The
max

min zPmin
algorithm requires information about the power level
of each computer

in the
network. Having accurate knowledge of this
information is not a problem in small networks.

However, for large networks
it is difficult to aggregate and maintain this
information.

This

makes it hard
to implement the
max

min zPmin
algorithm for large network
s.



Another

online algorithm called
zone
-
based
routing

[
3]

that relies on
max

min zPmin
and is scalable.

The

experiments show that the
performance of zone
-
based routing is very close to the performance of
max

min

zPmin
with respect to optimizing the lifetime of the network.



Zone
-
based routing is a hierarchical approach in which the area
covered by the (sensor) network is divided into a small number of zones.
Each zone has many nodes and thus there is a lot
of redundancy in routing a
message through it. To send a message across the entire area we find a
‘global’ path from zone to zone and give each zone control over how to
route the message within itself. Thus, zone
-
based power
-
aware routing
consists of (i) a
n algorithm for estimating the power level of each zone; (ii)
an algorithm for computing a path for each message across zones; and (iii)
an algorithm for computing the best path for the message within each zone
(with respect to

the power lifetime of the zo
ne
)
.



13


To improve the scalability of routing algorithms for large networks,
many hierarchical routing m
ethods are proposed.

These zones
, which are the
route maintenance units, are used t
o find the routes.
This
work

focused on
how to find the correct route efficiently, but did not consider optimizing
power while sending messages.



These above said algorithms

are

useful only

if the nodes are in
thousands. But the

proposed swarm intelligent technique is u
sed where the
nodes are in some millions.




















14

CHAPTER 4

PROPOSED SYSTEM



4
.1 About Swarm Intelligence


4
.1.1

Swarms and Emergence


Swarm Intelligence
(SI) [
4
] is an artificial intelligence technique based
around on the study of collective behavior in decentralized, self
-
organized
systems. The expression "swarm intelligence" was introduced by Beni &
Wang in 1989, in the context of cellular robotic systems.

SI
systems are typically made up of a population of simple agents interacting
locally with one another and also with their environment. Usually there is no
centralized control structure dictating how the individual agents should
behave, but local interactions

between such agents often lead to the
emergence of a global behavior. Examples of systems like this can be found
in nature, including ant colonies, bird flocking, bee swarming, animal
herding, bacteria molding and fish schooling.


4
.1.2 Swarm Intelli
gence as an optimization method


Two of the most successful swarm intelligence techniques [
5
]
currently in existence are
Ant Colony Optimization
(ACO) and
Particle
Swarm Optimization
(PSO). ACO is a meta
-
heuristic optimization
algorithm that can be used to find approximate solutions to difficult
combinatorial optimization problems. In ACO artificial ants build solutions
by moving on the problem graph and they, mimicking real ants,

15

dep
osit artificial
pheromone
on the graph in such a way that future artificial
ants can build better solutions. ACO has been applied successfully to an
impressive number of optimization problems. PSO is a global minimization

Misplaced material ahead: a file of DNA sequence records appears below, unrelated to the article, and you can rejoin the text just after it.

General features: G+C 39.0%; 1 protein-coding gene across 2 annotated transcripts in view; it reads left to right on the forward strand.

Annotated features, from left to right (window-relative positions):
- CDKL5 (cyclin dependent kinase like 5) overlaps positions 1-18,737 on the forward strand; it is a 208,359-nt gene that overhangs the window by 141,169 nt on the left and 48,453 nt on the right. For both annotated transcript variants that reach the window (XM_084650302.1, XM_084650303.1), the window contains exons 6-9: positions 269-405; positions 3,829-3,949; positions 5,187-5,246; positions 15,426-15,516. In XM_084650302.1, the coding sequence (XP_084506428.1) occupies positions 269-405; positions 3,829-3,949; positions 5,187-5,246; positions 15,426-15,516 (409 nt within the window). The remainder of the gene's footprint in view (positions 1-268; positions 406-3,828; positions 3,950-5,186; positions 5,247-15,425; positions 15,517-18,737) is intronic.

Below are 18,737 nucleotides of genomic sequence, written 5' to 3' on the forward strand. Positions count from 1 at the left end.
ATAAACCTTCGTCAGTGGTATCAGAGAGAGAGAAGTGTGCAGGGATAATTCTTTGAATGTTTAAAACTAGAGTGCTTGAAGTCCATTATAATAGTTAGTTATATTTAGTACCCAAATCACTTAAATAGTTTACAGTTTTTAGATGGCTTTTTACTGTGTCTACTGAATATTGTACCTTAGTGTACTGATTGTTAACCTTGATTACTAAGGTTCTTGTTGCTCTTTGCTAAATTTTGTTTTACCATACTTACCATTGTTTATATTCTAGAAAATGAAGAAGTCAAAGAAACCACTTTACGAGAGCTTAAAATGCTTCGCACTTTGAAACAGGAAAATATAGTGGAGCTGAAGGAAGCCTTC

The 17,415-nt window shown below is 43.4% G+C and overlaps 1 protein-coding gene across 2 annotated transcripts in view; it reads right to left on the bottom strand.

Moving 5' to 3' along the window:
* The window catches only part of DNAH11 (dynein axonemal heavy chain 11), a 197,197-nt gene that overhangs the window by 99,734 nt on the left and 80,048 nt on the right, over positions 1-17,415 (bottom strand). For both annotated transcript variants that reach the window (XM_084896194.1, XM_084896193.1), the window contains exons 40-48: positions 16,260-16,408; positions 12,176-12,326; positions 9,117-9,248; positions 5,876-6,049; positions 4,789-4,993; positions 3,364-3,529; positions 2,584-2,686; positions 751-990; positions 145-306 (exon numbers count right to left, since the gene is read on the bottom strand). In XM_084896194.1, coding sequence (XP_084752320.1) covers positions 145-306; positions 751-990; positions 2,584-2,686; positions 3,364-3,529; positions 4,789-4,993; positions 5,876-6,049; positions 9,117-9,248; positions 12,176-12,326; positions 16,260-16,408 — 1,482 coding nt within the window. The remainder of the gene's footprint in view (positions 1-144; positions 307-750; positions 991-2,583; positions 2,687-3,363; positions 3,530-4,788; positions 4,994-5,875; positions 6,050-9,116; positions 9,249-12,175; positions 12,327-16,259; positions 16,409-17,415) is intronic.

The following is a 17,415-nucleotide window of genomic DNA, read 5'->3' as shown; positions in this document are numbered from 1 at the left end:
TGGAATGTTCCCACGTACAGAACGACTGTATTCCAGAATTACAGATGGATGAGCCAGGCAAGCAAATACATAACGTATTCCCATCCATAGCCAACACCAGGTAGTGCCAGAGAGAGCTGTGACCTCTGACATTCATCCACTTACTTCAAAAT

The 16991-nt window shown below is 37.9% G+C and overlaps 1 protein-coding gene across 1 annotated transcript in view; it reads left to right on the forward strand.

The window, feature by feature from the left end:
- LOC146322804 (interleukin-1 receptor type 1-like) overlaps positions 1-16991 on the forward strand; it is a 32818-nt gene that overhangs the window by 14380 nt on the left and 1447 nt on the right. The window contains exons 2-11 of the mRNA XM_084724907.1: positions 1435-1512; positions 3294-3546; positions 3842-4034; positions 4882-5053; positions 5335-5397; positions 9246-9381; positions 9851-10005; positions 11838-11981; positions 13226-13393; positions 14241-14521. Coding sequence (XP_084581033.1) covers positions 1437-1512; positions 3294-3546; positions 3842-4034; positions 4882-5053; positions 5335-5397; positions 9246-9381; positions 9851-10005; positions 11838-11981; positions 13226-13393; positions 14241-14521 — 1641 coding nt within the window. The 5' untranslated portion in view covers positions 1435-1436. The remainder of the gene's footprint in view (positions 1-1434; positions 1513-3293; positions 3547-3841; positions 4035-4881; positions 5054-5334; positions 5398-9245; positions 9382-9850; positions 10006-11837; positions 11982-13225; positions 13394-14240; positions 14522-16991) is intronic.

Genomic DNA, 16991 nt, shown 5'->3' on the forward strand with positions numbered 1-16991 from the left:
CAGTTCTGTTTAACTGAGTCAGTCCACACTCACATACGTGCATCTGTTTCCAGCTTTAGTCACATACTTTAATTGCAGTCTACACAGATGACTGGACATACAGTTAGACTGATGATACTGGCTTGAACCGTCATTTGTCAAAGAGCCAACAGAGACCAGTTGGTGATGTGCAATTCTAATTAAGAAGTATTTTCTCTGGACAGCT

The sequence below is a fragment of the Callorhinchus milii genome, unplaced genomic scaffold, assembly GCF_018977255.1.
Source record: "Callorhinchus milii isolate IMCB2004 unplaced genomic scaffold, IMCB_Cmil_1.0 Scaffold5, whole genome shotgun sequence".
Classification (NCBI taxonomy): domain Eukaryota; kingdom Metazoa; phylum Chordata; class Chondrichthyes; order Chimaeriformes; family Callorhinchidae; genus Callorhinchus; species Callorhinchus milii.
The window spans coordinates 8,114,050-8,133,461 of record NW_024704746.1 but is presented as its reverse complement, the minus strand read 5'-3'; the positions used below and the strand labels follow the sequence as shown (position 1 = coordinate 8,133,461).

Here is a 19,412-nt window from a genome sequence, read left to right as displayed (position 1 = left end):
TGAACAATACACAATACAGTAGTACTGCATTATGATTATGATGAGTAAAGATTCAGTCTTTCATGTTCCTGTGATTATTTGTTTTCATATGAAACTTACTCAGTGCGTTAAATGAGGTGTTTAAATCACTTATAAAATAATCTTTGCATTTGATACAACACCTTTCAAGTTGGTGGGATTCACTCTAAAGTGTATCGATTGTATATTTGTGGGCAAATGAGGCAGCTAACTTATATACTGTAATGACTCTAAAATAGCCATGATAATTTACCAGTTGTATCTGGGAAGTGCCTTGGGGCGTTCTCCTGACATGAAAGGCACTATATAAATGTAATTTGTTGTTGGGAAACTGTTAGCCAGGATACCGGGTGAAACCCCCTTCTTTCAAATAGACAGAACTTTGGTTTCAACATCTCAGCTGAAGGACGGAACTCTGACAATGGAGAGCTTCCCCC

technique for dealing with problem
s in which a best solution can be
represented as a point or surface in an n
-
dimensional space.


Fig 4.1 Swarm technique


4
.1.3 Use of Ant Colony Optimization technique


ACO is the primary optimization algorithm being used here [
5
]. The
reason behind
choosing ACO is its distributed nature and inherent
randomness. The algorithm used for optimization is a purely distributed
algorithm. This holds serious implication
s for WSN. Since in a WSN

the
nodes are constrained by power, storage and processing power
limitations, a
purely distributed algorithm like ACO prevents per node computation load,
reduces state information to be stored per node. The randomness built in the
algorithm prevents convergence to local maxima/minima but has a tendency
to search for glo
bal optimization of parameters.




16

4.2 ALGORITHM:

4.2.1 POWER ANT DESCRIPTION:


Initially each node will initiate ants to

discover the network. An
Ant is a packet constructed

and sent by one of the nodes trying to gather


information
about the conditions of nodes in the network in its forward
journey, refer to figure 4.2 for the structure of an ant.




Fig 4.2 Format of forward ant




A

power metric is embedded in the routing
information. Ants
gather information about the power residuals of the nodes that they visit;
such information is used to update the routing table of the sending node so
that it can be used to

[
6
]

judge better routes based on the power residuals and
delay e
xperienced. Data pieces gathered about delay and power are stored in
the pheromone table, which has values computed based on the power and
delay experienced by the packets in the receiving intermediate nodes.



The pheromone table contains a measur
e of desirability for the packets
heading towards a certain destination follow a certain path based on the
values collected by the previous ants. Such values are considered the
pheromone that will be followed by packets in order to reach a destination.
The
se values or pheromone are computed based on the power and the delays
that were observed by the forward collecting ants.



17



The information collected by the ants
is used

to update the pheromone
table entries after receiving a backward ant. After updat
ing
the pheromone